Originally posted by defenestrator
Sectors of the scientific community can be co-opted, infiltrated, or subjugated, but the scientific method itself is incorruptible, and the best tool
we have to further our understanding.
The scientific method is limited, clumsy, and flawed. Its only a hammer and not everything is a nail.
Have you heard of a scientist named Freeman Dyson? He wrote the foreward to a book that I think every skeptic should read. Here it is.
by Freeman Dyson,
Institute for Advanced Study,
Princeton, New Jersey
"This book begins with an extraordinary story about a harp - one that is typical of thousands of others in which somebody knows something without
having any normal way of knowing. This kind of extraordinary knowing is typically called extrasensory perception, or ESP. Since I am a scientist, the
story puts me in a difficult position. As a scientist I don't believe the story, but as a human being I want to believe it. As a scientist, I don't
believe anything that is not based on solid evidence. As a scientist, I have to consider it possible that Elizabeth Meyer and Harold McCoy might have
concocted the story or deluded themselves into believing it. Scientists call such stories "anecdotal," meaning that they are scientifically
On the other hand, as a human being I find the story convincing. I am impressed by the fact that Elizabeth Meyer is herself a scientist and would
normally be skeptical of such anecdotal evidence. She understands why the majority of scientists do not believe her story. She is eager to maintain a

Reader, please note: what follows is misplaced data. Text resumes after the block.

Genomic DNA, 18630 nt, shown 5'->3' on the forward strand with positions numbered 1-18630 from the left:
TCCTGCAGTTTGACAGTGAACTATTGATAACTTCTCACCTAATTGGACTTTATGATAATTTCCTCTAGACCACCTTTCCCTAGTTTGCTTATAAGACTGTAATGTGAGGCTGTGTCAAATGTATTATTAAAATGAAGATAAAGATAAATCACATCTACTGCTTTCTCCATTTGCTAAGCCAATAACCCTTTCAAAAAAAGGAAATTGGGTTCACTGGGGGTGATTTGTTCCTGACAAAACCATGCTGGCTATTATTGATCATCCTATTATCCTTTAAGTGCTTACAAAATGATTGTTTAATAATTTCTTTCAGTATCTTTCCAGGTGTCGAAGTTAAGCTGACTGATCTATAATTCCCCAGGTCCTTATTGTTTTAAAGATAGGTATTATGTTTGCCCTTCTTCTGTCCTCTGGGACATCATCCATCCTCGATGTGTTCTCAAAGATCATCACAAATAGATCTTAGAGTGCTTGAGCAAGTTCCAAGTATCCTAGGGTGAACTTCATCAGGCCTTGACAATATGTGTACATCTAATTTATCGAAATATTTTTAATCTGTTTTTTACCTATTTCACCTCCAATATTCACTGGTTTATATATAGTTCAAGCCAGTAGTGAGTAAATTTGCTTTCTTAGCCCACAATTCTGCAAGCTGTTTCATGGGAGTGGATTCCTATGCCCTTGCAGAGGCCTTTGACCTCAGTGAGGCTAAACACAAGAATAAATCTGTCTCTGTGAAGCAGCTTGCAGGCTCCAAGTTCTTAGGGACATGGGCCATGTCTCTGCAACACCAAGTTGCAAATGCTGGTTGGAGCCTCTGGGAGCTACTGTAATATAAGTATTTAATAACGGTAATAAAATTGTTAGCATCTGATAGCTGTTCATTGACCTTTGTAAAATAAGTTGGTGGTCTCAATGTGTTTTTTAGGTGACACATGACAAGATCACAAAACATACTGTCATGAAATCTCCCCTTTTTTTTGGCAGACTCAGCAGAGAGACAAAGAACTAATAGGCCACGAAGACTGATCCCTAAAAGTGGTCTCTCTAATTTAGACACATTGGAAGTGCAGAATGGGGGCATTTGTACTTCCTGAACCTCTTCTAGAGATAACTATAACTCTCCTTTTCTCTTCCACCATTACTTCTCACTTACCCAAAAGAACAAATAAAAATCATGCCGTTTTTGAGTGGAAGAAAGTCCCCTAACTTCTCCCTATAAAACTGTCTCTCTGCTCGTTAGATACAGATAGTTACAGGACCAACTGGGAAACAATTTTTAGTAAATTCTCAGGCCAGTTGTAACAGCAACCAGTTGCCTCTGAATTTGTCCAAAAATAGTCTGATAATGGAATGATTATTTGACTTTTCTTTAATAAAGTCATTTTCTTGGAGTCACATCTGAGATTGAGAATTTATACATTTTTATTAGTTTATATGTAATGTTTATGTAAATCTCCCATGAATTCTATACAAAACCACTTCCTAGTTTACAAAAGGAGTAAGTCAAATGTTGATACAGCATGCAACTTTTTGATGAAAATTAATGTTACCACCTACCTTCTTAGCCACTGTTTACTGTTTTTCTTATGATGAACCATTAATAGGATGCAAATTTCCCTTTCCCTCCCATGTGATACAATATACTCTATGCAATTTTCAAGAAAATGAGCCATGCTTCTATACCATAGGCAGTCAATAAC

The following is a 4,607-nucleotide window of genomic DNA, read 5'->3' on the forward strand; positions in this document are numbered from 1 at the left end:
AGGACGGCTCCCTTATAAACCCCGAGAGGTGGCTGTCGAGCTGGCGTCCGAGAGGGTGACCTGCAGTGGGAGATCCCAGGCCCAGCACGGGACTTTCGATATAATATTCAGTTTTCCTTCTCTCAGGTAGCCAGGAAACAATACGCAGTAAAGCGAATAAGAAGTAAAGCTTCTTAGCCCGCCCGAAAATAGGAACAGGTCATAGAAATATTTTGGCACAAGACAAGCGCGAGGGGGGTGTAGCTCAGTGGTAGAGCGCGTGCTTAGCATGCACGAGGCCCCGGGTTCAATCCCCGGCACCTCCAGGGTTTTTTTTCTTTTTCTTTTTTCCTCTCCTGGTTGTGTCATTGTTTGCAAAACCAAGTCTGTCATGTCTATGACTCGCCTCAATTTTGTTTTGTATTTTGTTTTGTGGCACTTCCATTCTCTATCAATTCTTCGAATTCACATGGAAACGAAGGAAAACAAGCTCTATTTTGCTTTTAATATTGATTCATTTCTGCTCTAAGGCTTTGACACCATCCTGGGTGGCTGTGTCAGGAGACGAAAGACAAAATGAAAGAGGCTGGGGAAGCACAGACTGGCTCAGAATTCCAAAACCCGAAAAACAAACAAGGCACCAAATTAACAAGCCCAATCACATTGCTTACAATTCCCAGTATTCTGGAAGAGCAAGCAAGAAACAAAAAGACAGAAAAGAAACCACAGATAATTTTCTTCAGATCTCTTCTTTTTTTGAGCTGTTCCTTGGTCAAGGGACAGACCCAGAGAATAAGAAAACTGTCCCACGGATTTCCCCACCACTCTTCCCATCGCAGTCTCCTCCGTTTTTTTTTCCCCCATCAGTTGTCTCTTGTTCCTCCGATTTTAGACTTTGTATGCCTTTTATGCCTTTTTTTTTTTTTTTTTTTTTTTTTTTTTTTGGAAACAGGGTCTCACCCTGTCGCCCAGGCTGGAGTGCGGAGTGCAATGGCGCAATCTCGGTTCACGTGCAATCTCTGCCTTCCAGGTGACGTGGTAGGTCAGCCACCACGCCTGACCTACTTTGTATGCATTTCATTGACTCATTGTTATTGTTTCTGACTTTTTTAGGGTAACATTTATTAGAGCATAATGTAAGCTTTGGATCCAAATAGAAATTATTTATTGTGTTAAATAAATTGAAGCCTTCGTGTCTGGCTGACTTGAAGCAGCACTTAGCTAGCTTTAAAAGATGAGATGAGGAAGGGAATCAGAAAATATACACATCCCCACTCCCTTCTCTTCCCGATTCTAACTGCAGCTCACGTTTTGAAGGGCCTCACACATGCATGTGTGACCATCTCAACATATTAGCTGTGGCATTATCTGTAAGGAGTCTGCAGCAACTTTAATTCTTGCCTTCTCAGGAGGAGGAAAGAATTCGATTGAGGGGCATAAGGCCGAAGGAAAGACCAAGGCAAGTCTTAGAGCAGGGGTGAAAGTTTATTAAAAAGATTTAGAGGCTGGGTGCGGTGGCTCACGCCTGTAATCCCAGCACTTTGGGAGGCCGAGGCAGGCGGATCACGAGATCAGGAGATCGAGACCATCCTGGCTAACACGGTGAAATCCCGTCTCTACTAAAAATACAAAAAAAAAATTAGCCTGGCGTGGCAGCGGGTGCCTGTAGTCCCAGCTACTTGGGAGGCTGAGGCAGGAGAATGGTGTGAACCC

friendly dialogue between skeptics and believers in ESP. She feels herself in many ways closer to the skeptics. But she does not have the luxury of
not believing the harp story, because it happened to her and she knows it is true. I am convinced, not by the story itself, but the portrait that
Elizabeth paints of herself as a scientist confronting a mystery that orthodox science cannot grasp.
The greater part of this book describes the history of ESP research, some of it is based on anecdotal evidence and some based on scientific
experiments. The Society for Psychical Research, with branches in England and America, has been the main collector and publisher of anecdotal
evidence. The society has been active for more than a century. It has published a large number of well-documented stories in its journal and in a
famous book with the title Phantasms of the Living. A phantasm of the living is an episode in which person A at a moment of extreme crisis or danger
is seen by person B hundreds of miles away. The society documented these episodes with firsthand testimony from A and B, recorded as soon as possible
after the events. The evidence is of very uneven quality, and all of it is anecdotal.
The scientific investigations of ESP have been pursued with dogged determination for long periods of time, initially by Joseph Rhine at Duke
University, later by Harold Puthoff at Stanford Research Institute, and recently by many other groups. The history of these efforts is murky, partly